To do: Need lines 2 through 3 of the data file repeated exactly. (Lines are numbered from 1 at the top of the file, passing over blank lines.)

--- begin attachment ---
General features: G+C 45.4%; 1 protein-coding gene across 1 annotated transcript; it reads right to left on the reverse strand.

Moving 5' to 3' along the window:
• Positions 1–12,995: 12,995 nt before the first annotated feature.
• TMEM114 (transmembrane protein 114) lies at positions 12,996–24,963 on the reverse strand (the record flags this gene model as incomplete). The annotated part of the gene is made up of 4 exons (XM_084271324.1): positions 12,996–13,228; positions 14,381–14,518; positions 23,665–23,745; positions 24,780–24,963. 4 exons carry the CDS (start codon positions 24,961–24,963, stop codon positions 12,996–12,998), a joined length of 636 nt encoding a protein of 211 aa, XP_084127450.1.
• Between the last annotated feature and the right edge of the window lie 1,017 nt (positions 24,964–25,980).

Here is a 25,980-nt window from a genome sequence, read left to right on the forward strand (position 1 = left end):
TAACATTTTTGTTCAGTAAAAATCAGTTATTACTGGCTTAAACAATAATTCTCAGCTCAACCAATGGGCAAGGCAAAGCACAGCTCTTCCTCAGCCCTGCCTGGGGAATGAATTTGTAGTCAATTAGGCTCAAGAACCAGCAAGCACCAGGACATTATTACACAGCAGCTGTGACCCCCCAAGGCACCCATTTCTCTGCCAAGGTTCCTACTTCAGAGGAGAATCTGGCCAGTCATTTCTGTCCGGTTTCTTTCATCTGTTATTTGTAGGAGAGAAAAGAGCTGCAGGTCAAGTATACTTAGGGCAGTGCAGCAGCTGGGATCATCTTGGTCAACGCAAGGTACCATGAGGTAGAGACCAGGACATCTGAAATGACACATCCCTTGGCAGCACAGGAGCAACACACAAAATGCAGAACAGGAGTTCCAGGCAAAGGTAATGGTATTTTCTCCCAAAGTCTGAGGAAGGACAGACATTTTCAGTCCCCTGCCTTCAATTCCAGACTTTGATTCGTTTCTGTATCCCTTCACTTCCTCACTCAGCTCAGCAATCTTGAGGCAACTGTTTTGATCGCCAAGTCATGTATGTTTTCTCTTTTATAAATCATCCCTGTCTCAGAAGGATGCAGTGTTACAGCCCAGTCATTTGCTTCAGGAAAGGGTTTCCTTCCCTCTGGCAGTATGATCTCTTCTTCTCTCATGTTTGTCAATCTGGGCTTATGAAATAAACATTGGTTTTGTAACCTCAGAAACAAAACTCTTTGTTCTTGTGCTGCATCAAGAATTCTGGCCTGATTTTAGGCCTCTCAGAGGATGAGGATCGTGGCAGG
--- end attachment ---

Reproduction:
Moving 5' to 3' along the window:
• Positions 1–12,995: 12,995 nt before the first annotated feature.